I promised myself that I would add one of these stories here every time I told one. I tell them at one point or another throughout the summer. There will be no chronology - not yet anyway - nor will there be much of a schedule. You never know; I might add a story every day and I might not. This is my life. Every day is an adventure.


Friday, July 13, 2012

What the Water Hides

It never ceases to amaze me when I run across someone driving a boat who seems to believe that the ground totally vanishes at the water's edge.

Today, as I was driving to work (in my boat) I was going to pass someone in what was probably an 18 foot, semi-V boat with two big motors on the back. At this point, the river was a Y intersection. I was driving up river, approaching the intersection, coming down the left-hand arm of the Y. This other guy and his one passenger was also driving upriver, approaching the same intersection from the right-hand arm of the Y. I was headed on down to the leg, but the other guy was intending to go up the left-hand arm of the Y. Had everything gone without a hitch, he would have passed me barely before I was out of my arm of the intersection. However, things did not go without a hitch.

Believing there is nothing beneath the surface of the water, he took the corner WAY too tight. Surely a man who owns a big boat with two big motors would know something about driving on a river.

Now understand, this river, where I drive every day, is a glacial river meaning it's gray rather than clear - you can't see past the surface more than say an inch, if that far. It's been a long time since I stuck my hand in the water to see - I mean, it's cold, and if I'm sticking my hands in the river it's to quickly wash some mud off - I just don't pay attention to how far under I can see my hand. I haven't done that for a very long time.

But I digress - Since this guy ignored the collection of rather large river trash shoved into the corner he was intent on cutting too close, it apparently also never occurred to him that such things stay there, not only because they've run into the bank right at the intersection of the Y, but they stay there because the water is rather shallow. Such things even contribute to the water being shallow. Cutting around the visible obstacle, he hit a buried one. It knocked his motor up and the current spun his boat around and parked it right in the middle of the Y. 

No one was hurt. No one was thrown out of their seat, nor was there any further danger other than possibly being stuck and unable to push out if the corner. I tried to idle over and maybe help but I couldn't get closer than say 20 or 30 feet from them before my prop starting kissing gravel so I had to pull away.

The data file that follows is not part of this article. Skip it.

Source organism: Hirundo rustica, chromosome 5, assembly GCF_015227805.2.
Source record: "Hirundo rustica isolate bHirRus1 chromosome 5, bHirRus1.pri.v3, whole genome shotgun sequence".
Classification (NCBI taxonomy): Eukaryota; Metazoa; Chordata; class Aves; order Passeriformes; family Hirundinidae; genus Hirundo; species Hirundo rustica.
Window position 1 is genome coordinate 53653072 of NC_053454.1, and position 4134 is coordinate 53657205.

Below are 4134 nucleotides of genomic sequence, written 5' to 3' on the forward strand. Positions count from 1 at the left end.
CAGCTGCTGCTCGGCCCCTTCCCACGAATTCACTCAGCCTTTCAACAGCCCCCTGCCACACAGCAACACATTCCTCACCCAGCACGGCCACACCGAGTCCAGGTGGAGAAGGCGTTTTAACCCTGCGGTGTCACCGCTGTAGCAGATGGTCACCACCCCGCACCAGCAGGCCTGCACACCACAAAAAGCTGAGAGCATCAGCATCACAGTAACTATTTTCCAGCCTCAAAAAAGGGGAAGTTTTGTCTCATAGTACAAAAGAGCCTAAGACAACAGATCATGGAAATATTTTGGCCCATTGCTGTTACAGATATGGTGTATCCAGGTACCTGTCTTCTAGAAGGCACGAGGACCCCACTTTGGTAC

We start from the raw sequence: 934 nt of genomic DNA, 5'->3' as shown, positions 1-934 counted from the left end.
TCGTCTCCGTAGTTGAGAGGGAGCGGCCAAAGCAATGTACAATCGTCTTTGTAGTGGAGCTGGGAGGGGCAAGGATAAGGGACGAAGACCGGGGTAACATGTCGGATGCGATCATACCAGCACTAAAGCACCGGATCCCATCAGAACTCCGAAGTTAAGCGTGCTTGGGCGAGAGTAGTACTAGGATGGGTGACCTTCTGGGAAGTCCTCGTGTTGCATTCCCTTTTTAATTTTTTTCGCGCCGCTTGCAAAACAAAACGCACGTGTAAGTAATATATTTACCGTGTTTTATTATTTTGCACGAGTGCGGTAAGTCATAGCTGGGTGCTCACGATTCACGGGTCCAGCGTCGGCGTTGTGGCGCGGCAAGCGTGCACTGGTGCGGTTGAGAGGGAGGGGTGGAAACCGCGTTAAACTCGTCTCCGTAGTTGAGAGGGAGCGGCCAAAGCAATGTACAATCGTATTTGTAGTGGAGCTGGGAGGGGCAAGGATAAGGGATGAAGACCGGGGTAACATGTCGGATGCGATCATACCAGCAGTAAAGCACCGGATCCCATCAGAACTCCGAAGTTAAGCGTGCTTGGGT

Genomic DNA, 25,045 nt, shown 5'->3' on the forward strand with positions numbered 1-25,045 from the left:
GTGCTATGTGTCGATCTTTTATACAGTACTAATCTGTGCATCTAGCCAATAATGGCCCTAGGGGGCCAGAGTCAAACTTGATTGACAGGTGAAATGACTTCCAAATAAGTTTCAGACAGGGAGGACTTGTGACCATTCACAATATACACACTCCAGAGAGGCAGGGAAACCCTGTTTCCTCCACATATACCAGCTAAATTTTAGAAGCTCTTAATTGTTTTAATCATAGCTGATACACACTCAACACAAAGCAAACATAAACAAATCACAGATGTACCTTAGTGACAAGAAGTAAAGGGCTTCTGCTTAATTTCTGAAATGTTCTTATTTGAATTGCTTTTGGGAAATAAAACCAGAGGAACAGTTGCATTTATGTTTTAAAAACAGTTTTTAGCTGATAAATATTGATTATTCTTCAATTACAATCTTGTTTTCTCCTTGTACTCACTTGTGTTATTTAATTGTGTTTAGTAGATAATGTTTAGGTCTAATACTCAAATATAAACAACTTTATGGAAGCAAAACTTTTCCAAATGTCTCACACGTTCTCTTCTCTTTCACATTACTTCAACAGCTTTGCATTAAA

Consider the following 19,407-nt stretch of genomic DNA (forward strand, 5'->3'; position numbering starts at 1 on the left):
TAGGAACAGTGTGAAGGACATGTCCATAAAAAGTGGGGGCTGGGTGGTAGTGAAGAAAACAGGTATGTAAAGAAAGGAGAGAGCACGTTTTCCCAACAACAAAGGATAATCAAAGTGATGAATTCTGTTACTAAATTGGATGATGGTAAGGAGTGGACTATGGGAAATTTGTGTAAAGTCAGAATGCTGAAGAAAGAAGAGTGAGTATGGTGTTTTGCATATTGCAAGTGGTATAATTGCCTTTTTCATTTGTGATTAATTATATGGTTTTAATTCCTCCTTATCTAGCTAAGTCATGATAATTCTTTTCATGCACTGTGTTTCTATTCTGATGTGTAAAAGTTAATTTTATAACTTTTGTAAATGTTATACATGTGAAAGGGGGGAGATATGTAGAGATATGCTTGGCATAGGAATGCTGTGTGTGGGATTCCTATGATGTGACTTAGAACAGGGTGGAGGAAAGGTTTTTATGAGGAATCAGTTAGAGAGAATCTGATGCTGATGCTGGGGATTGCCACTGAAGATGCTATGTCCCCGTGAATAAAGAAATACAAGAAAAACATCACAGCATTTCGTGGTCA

I watched though and they were able to push away and back out into the current. Next time I looked back they were gone. Did he learn anything about driving on a river? Well, maybe. At least he knows not to cut that corner close again.

Still shaking my head

Sunday, July 1, 2012

Flying Lessons

Not me - baby birds.

Due to boat motor problems, our big boat is parked out on the river rather than in our little slough, and since I am not driving my own boat at the moment, I'm leaving my pistol in the seat while I'm at work.

Yesterday, when I got home, I tromped into the boat to get my pistol. I lifted the bench seat, which creaks like a door in a horror house, lifted my pistol out and set it on the folded front seat while I closed the bench again - it's kinda heavy and I don't want to pinch my fingers. Then I noticed, sitting on the floor of the boat right behind this seat, was a baby bird. It had most of it's grown-up feathers but it still had some baby peach-fuzz around the edges. I can only assume it screwed up by landing in the boat and somehow ended up down on the floor.

I have no idea what kind of bird it is, but I do know that they nest on the ground and spend a good deal of their time there. When alarmed, they chirp a sound kinda like an air kiss, and not the 'muah' kind - just a little clicking sound. They are always scolding the dog if she's with me.

It looked cold and was probably scared from all the horrible noise I'd just made, so I sat down and picked it up. I planned to hold it, giving it a warm place for as long as it wanted. It was a very trusting little guy, but it didn't seem to be interested in snuggling. It wriggled out of my hand and hopped up my arm until it ran into my upper arm. I reached to pet it and it flew to the front of the boat.

I finished putting my pistol belt on, figuring if it was still sitting there, I'd take it up out of the boat and maybe a little further away from the water. Not far - I could hear mom calling. But, this little guy wasn't interested in getting reacquainted. It flew out of the boat, but not up enough to land up on the ground. Instead, it landed down on the bank. In no danger of getting washed into the river, but I could have wished for a better landing spot. With tail feathers only about half an inch long (maybe), navigation wasn't it's strong point and that was likely why it had managed to get into it's original predicament in the boat. It just hadn't figured out how to do 'up' very well yet.

I left him alone. He was out of reach from the boat and if I tried to catch him from the bank, he might try to fly away out over the water and I didn't want that. I felt certain he would make it out of this spot even if he had to climb out - a possibility.

This morning, as I walked down to the boats to go to work, the whole family flew up into the trees. Flying lessons had progressed to 'up' just fine.